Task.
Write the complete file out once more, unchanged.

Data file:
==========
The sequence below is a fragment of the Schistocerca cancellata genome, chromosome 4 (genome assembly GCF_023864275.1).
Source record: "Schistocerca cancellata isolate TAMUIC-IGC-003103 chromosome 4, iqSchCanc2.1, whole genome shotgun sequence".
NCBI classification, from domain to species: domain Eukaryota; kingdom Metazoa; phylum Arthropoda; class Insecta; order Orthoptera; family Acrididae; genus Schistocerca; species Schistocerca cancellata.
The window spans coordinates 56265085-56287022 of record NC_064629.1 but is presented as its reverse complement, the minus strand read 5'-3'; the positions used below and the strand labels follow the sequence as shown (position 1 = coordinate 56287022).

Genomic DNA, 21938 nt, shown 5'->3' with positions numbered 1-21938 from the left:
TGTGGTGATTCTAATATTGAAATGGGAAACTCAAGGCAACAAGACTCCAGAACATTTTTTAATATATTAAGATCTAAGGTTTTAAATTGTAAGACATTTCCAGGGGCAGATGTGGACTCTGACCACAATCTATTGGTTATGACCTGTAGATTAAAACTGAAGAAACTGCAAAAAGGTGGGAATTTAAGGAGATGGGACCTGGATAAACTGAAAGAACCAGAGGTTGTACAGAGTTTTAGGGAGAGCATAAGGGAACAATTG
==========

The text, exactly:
The sequence below is a fragment of the Schistocerca cancellata genome, chromosome 4 (genome assembly GCF_023864275.1).
Source record: "Schistocerca cancellata isolate TAMUIC-IGC-003103 chromosome 4, iqSchCanc2.1, whole genome shotgun sequence".
NCBI classification, from domain to species: domain Eukaryota; kingdom Metazoa; phylum Arthropoda; class Insecta; order Orthoptera; family Acrididae; genus Schistocerca; species Schistocerca cancellata.
The window spans coordinates 56265085-56287022 of record NC_064629.1 but is presented as its reverse complement, the minus strand read 5'-3'; the positions used below and the strand labels follow the sequence as shown (position 1 = coordinate 56287022).

Genomic DNA, 21938 nt, shown 5'->3' with positions numbered 1-21938 from the left:
TGTGGTGATTCTAATATTGAAATGGGAAACTCAAGGCAACAAGACTCCAGAACATTTTTTAATATATTAAGATCTAAGGTTTTAAATTGTAAGACATTTCCAGGGGCAGATGTGGACTCTGACCACAATCTATTGGTTATGACCTGTAGATTAAAACTGAAGAAACTGCAAAAAGGTGGGAATTTAAGGAGATGGGACCTGGATAAACTGAAAGAACCAGAGGTTGTACAGAGTTTTAGGGAGAGCATAAGGGAACAATTG